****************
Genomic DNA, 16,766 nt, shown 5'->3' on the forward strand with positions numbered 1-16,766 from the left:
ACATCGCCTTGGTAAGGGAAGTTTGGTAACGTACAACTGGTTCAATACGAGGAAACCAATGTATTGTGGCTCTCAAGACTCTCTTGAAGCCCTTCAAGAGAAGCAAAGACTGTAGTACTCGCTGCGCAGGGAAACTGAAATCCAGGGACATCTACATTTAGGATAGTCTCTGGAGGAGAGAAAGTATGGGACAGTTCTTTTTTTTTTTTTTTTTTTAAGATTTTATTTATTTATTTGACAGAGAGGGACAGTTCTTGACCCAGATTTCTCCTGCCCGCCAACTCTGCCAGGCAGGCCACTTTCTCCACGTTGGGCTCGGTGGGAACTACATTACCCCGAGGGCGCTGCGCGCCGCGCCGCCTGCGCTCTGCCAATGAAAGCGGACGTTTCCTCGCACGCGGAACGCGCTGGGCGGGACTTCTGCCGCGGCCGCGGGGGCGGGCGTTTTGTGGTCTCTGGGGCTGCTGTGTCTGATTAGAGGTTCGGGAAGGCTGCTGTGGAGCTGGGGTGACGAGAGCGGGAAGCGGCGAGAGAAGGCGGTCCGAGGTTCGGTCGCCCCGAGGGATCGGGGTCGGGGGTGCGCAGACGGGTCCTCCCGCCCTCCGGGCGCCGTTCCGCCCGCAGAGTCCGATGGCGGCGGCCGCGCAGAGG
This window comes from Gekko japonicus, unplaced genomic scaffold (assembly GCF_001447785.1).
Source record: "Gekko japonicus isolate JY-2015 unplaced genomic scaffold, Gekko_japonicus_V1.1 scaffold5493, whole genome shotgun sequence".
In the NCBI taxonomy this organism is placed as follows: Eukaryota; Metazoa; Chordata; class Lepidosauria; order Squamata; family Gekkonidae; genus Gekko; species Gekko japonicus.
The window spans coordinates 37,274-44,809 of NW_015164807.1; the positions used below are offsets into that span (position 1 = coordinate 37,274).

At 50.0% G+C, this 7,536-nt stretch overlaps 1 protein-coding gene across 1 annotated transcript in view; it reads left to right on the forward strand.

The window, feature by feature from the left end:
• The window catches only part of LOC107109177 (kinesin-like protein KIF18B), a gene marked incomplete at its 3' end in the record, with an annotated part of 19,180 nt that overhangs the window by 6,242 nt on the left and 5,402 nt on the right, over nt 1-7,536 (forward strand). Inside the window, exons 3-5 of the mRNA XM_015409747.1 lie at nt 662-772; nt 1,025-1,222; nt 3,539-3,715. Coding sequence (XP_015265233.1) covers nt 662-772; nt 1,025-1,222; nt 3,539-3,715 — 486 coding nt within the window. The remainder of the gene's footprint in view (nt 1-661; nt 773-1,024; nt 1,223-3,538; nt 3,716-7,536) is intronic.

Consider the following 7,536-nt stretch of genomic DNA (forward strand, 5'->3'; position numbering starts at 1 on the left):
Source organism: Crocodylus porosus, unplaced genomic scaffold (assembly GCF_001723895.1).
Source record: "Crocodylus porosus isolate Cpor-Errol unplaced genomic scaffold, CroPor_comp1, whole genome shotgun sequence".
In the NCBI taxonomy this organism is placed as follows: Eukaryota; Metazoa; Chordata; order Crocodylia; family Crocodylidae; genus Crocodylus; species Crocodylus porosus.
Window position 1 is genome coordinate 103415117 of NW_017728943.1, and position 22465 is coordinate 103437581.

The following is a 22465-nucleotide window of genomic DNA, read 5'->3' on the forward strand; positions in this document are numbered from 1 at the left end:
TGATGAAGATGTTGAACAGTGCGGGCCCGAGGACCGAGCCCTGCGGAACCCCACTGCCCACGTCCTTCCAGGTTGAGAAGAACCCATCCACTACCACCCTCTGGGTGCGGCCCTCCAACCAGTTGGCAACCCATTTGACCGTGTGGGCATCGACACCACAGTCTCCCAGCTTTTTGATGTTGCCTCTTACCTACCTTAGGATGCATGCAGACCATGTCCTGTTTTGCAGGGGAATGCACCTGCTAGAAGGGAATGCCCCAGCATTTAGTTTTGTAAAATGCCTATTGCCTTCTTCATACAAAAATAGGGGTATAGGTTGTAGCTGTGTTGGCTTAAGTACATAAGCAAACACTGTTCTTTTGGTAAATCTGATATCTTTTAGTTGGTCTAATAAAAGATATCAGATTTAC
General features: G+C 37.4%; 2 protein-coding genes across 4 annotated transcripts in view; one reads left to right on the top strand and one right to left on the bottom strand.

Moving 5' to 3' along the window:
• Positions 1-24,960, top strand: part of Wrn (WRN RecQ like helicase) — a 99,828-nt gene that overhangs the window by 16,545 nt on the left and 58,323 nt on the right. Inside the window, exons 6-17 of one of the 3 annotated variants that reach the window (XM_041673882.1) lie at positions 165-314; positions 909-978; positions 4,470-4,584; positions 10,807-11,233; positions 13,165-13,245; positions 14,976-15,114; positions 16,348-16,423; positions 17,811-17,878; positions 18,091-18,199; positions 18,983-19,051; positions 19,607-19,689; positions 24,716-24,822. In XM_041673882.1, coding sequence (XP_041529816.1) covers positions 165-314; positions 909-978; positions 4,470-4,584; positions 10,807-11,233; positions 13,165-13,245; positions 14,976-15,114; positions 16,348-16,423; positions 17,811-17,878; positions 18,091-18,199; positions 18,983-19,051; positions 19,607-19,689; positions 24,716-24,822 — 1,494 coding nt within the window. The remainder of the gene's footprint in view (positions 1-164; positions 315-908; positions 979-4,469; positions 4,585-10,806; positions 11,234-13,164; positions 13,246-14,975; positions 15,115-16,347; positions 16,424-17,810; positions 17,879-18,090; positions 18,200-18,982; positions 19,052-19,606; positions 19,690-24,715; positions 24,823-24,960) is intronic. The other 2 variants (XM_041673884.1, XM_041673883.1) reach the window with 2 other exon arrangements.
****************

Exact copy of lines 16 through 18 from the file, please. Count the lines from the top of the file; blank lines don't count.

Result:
TGATGAAGATGTTGAACAGTGCGGGCCCGAGGACCGAGCCCTGCGGAACCCCACTGCCCACGTCCTTCCAGGTTGAGAAGAACCCATCCACTACCACCCTCTGGGTGCGGCCCTCCAACCAGTTGGCAACCCATTTGACCGTGTGGGCATCGACACCACAGTCTCCCAGCTTTTTGATGTTGCCTCTTACCTACCTTAGGATGCATGCAGACCATGTCCTGTTTTGCAGGGGAATGCACCTGCTAGAAGGGAATGCCCCAGCATTTAGTTTTGTAAAATGCCTATTGCCTTCTTCATACAAAAATAGGGGTATAGGTTGTAGCTGTGTTGGCTTAAGTACATAAGCAAACACTGTTCTTTTGGTAAATCTGATATCTTTTAGTTGGTCTAATAAAAGATATCAGATTTAC
General features: G+C 37.4%; 2 protein-coding genes across 4 annotated transcripts in view; one reads left to right on the top strand and one right to left on the bottom strand.

Moving 5' to 3' along the window: